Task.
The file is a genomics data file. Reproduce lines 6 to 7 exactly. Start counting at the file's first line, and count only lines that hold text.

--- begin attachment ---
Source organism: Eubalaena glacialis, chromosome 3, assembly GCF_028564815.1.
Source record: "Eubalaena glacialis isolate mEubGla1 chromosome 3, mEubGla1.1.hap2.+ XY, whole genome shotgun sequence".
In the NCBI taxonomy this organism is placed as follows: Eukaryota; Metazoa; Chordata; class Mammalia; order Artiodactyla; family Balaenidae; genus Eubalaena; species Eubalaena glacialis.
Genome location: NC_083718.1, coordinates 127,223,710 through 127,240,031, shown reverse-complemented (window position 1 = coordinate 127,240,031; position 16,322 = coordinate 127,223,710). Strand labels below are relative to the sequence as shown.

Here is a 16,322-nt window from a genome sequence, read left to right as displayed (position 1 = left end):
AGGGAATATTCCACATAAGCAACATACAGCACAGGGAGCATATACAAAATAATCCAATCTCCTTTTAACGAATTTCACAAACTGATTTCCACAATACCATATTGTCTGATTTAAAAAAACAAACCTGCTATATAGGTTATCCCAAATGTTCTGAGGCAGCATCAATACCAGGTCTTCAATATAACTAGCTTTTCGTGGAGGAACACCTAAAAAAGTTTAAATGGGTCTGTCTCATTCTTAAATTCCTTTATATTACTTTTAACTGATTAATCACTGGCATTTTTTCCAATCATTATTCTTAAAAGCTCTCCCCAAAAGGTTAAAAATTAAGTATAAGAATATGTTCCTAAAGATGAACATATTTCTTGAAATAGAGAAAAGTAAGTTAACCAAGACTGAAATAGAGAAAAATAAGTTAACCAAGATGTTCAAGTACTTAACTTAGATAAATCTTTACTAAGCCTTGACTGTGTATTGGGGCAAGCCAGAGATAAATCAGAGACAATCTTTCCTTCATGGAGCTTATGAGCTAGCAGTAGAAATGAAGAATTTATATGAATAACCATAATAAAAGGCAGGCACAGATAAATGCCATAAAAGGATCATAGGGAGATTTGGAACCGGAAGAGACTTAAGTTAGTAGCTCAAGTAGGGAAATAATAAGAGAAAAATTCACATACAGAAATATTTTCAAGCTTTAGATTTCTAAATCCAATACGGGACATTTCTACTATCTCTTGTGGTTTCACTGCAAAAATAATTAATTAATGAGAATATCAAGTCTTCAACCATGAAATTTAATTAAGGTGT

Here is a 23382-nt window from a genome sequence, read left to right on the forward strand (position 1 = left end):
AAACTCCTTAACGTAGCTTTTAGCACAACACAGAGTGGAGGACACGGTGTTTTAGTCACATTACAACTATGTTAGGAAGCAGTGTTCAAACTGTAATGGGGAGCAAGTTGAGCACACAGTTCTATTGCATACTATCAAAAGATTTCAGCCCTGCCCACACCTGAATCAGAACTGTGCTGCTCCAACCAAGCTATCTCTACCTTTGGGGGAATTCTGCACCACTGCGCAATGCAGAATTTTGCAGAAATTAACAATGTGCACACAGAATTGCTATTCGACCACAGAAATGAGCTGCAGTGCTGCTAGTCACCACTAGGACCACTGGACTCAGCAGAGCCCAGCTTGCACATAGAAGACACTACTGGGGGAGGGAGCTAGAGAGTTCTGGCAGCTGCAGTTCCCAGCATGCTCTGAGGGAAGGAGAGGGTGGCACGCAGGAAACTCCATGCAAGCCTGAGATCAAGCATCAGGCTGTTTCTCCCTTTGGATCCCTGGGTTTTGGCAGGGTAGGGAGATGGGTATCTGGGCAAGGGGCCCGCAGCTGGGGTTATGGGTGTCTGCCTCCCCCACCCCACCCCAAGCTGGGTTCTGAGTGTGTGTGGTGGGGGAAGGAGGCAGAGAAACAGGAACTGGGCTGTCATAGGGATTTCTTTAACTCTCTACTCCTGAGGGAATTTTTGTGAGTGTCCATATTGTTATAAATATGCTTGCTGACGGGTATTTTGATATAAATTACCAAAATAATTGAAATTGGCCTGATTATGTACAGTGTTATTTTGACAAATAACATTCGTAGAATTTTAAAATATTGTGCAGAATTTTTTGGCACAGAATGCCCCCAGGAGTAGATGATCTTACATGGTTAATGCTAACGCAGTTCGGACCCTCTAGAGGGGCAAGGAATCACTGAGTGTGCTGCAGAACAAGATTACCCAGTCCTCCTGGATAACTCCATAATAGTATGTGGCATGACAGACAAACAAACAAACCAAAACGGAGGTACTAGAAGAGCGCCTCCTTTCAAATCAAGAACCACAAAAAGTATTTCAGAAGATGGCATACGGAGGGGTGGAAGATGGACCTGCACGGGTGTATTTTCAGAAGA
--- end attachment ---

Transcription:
AGGGAATATTCCACATAAGCAACATACAGCACAGGGAGCATATACAAAATAATCCAATCTCCTTTTAACGAATTTCACAAACTGATTTCCACAATACCATATTGTCTGATTTAAAAAAACAAACCTGCTATATAGGTTATCCCAAATGTTCTGAGGCAGCATCAATACCAGGTCTTCAATATAACTAGCTTTTCGTGGAGGAACACCTAAAAAAGTTTAAATGGGTCTGTCTCATTCTTAAATTCCTTTATATTACTTTTAACTGATTAATCACTGGCATTTTTTCCAATCATTATTCTTAAAAGCTCTCCCCAAAAGGTTAAAAATTAAGTATAAGAATATGTTCCTAAAGATGAACATATTTCTTGAAATAGAGAAAAGTAAGTTAACCAAGACTGAAATAGAGAAAAATAAGTTAACCAAGATGTTCAAGTACTTAACTTAGATAAATCTTTACTAAGCCTTGACTGTGTATTGGGGCAAGCCAGAGATAAATCAGAGACAATCTTTCCTTCATGGAGCTTATGAGCTAGCAGTAGAAATGAAGAATTTATATGAATAACCATAATAAAAGGCAGGCACAGATAAATGCCATAAAAGGATCATAGGGAGATTTGGAACCGGAAGAGACTTAAGTTAGTAGCTCAAGTAGGGAAATAATAAGAGAAAAATTCACATACAGAAATATTTTCAAGCTTTAGATTTCTAAATCCAATACGGGACATTTCTACTATCTCTTGTGGTTTCACTGCAAAAATAATTAATTAATGAGAATATCAAGTCTTCAACCATGAAATTTAATTAAGGTGT

Here is a 23382-nt window from a genome sequence, read left to right on the forward strand (position 1 = left end):